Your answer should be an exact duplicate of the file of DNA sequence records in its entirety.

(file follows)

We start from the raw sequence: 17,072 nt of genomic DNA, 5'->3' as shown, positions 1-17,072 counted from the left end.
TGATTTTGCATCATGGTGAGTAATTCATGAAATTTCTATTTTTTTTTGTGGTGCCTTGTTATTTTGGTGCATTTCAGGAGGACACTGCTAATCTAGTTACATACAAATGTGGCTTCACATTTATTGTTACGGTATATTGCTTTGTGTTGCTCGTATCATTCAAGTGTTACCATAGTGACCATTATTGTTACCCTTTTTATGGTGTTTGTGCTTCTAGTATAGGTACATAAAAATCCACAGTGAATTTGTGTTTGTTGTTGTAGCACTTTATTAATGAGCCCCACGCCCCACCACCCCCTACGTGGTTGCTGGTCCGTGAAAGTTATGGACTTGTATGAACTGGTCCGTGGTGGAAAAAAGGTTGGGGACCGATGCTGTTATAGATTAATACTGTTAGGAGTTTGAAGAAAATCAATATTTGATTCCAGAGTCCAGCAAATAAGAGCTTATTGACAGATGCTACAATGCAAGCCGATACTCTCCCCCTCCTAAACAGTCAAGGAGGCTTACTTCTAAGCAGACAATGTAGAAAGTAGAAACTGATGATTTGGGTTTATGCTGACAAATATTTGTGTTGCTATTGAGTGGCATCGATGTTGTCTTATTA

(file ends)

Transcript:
We start from the raw sequence: 17,072 nt of genomic DNA, 5'->3' as shown, positions 1-17,072 counted from the left end.
TGATTTTGCATCATGGTGAGTAATTCATGAAATTTCTATTTTTTTTTGTGGTGCCTTGTTATTTTGGTGCATTTCAGGAGGACACTGCTAATCTAGTTACATACAAATGTGGCTTCACATTTATTGTTACGGTATATTGCTTTGTGTTGCTCGTATCATTCAAGTGTTACCATAGTGACCATTATTGTTACCCTTTTTATGGTGTTTGTGCTTCTAGTATAGGTACATAAAAATCCACAGTGAATTTGTGTTTGTTGTTGTAGCACTTTATTAATGAGCCCCACGCCCCACCACCCCCTACGTGGTTGCTGGTCCGTGAAAGTTATGGACTTGTATGAACTGGTCCGTGGTGGAAAAAAGGTTGGGGACCGATGCTGTTATAGATTAATACTGTTAGGAGTTTGAAGAAAATCAATATTTGATTCCAGAGTCCAGCAAATAAGAGCTTATTGACAGATGCTACAATGCAAGCCGATACTCTCCCCCTCCTAAACAGTCAAGGAGGCTTACTTCTAAGCAGACAATGTAGAAAGTAGAAACTGATGATTTGGGTTTATGCTGACAAATATTTGTGTTGCTATTGAGTGGCATCGATGTTGTCTTATTA